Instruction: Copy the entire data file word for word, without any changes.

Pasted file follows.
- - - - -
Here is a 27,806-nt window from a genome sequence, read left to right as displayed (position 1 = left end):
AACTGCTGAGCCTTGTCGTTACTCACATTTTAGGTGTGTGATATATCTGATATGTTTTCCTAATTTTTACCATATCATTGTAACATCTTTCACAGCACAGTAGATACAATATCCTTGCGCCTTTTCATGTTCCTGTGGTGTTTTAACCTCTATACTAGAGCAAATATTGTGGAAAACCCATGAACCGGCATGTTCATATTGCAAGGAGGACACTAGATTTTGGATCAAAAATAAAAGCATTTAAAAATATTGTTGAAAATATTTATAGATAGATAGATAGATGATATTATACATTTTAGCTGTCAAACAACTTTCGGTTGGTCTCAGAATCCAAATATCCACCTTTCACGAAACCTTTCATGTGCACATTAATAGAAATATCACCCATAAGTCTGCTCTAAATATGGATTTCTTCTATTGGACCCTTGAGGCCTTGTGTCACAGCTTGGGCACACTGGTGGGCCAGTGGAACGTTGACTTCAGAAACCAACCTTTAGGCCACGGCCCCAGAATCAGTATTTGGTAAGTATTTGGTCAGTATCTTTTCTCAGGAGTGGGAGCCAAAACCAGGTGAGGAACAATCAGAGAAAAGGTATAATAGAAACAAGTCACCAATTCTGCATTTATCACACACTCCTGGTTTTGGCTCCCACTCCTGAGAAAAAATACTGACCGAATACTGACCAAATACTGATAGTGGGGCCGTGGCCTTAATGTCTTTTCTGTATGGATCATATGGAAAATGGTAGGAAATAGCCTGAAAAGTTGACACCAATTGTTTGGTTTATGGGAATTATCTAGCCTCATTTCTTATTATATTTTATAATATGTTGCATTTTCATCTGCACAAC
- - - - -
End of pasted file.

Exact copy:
Here is a 27,806-nt window from a genome sequence, read left to right as displayed (position 1 = left end):
AACTGCTGAGCCTTGTCGTTACTCACATTTTAGGTGTGTGATATATCTGATATGTTTTCCTAATTTTTACCATATCATTGTAACATCTTTCACAGCACAGTAGATACAATATCCTTGCGCCTTTTCATGTTCCTGTGGTGTTTTAACCTCTATACTAGAGCAAATATTGTGGAAAACCCATGAACCGGCATGTTCATATTGCAAGGAGGACACTAGATTTTGGATCAAAAATAAAAGCATTTAAAAATATTGTTGAAAATATTTATAGATAGATAGATAGATGATATTATACATTTTAGCTGTCAAACAACTTTCGGTTGGTCTCAGAATCCAAATATCCACCTTTCACGAAACCTTTCATGTGCACATTAATAGAAATATCACCCATAAGTCTGCTCTAAATATGGATTTCTTCTATTGGACCCTTGAGGCCTTGTGTCACAGCTTGGGCACACTGGTGGGCCAGTGGAACGTTGACTTCAGAAACCAACCTTTAGGCCACGGCCCCAGAATCAGTATTTGGTAAGTATTTGGTCAGTATCTTTTCTCAGGAGTGGGAGCCAAAACCAGGTGAGGAACAATCAGAGAAAAGGTATAATAGAAACAAGTCACCAATTCTGCATTTATCACACACTCCTGGTTTTGGCTCCCACTCCTGAGAAAAAATACTGACCGAATACTGACCAAATACTGATAGTGGGGCCGTGGCCTTAATGTCTTTTCTGTATGGATCATATGGAAAATGGTAGGAAATAGCCTGAAAAGTTGACACCAATTGTTTGGTTTATGGGAATTATCTAGCCTCATTTCTTATTATATTTTATAATATGTTGCATTTTCATCTGCACAAC